European regulators to issue opinion on data transfer deal

European regulators to issue opinion on data transfer deal
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European privacy regulators are set to issue an opinion this week on a pending data transfer deal between the United States and the European Union.

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The agreement, dubbed Privacy Shield, is intended to keep commercial data flowing across the Atlantic.

But leaks from the upcoming assessment suggest the working group of Europe's 28 data privacy authorities is likely to reject the agreement in its current form, leaving the European Commission to potentially send the deal back to the negotiating table.

“There’s a real chance that it won’t sail through, that there will be some significant comments to the point where the Commission might decide to go back to the U.S. and reopen the negotiations, which extends the period of uncertainty for businesses,” said Susan Foster, a privacy attorney at Mintz Levin who works in both the EU and the U.S.

Although the group’s support is not a prerequisite to the deal’s ultimate approval by the EU and the U.S. — where the Commerce Department led negotiations — it would be a blow to the fragile agreement.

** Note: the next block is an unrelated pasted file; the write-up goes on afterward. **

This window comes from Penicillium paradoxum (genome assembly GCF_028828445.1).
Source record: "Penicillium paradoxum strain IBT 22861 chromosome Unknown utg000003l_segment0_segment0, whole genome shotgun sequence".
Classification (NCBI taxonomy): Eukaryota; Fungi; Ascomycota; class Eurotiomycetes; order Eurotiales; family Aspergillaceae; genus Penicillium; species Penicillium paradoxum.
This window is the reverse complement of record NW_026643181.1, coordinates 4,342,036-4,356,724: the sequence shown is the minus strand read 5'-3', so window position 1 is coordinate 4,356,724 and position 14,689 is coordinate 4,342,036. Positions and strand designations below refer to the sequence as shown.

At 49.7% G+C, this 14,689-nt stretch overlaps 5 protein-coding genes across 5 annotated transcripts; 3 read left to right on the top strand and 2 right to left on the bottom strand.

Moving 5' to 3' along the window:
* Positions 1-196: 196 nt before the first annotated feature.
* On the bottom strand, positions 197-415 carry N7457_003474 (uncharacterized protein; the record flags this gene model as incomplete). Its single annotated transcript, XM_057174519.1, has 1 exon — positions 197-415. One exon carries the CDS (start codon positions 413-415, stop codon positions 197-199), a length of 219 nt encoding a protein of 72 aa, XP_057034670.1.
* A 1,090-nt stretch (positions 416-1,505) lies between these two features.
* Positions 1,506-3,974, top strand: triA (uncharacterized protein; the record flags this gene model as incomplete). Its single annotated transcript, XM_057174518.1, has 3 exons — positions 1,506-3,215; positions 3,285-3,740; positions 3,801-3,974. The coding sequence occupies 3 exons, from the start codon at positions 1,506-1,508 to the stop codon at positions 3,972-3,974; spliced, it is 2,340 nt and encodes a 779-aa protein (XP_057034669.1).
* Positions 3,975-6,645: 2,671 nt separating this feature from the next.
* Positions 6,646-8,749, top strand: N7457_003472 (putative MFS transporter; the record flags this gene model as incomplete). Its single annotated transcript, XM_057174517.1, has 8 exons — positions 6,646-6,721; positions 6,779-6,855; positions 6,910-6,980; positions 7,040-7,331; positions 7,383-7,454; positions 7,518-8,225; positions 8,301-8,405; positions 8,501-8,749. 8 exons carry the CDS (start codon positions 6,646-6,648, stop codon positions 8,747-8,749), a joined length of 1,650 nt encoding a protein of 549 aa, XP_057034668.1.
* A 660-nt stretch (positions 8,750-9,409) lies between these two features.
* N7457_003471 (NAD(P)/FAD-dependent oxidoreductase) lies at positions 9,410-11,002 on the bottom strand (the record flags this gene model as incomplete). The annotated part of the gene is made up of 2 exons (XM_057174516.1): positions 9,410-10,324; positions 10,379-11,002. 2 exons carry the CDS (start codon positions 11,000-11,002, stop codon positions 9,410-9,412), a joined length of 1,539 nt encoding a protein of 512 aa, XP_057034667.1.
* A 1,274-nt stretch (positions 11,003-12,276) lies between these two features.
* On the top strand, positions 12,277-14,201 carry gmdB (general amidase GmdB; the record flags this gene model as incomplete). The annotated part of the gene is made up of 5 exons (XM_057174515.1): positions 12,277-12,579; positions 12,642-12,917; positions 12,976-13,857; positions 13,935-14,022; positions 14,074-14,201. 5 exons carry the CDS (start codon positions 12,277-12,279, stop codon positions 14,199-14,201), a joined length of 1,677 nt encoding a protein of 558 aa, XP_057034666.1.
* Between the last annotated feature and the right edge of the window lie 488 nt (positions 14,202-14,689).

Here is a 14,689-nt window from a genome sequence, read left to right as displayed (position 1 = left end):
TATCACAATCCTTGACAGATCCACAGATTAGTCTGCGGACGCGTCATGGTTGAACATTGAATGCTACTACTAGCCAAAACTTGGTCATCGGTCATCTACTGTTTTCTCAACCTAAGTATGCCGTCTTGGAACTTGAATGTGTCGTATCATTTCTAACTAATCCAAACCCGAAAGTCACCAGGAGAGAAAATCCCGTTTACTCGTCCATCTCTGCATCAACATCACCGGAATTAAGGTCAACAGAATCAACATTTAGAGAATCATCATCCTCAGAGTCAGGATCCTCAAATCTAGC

According to the leaked assessment, the working group is "not yet in a position to confirm that the current draft adequacy decision does, indeed, ensure a level of protection [in the U.S.] that is essentially equivalent to that in the EU."

In other words, the regulators are not satisfied the new deal protects EU citizens’ privacy well enough.

The group’s approval may hinge on whether it is satisfied by the U.S.’s assurances that the deal’s exception for national security purposes does not permit mass surveillance.

If the European working group is not satisfied with the explanations from the Commerce Department, the consequences could be economically dire. Businesses fear a chilling of transatlantic trade, valued at $1 trillion in 2014.

If the working party does approve Privacy Shield, the pact must still clear other hurdles before it can be finalized by the two governments, including a resolution by the European Parliament.

And even if the deal is finalized, the European high court will likely still weigh in on its validity. Privacy Shield’s predecessor, the 15-year-old Safe Harbor framework, was struck down when the court deemed that the U.S. could not be trusted to adequately protect EU citizens’ privacy because of its surveillance practices.

Foster notes that the working party’s opinion will be a barometer for the deal’s ultimate survival.

“The opinion is vital because it’s an indicator of how well Privacy Shield will fare when it’s attacked,” Foster said. “If it’s robust enough to satisfy the working party, then it has a good chance of surviving scrutiny by the European Court of Justice.”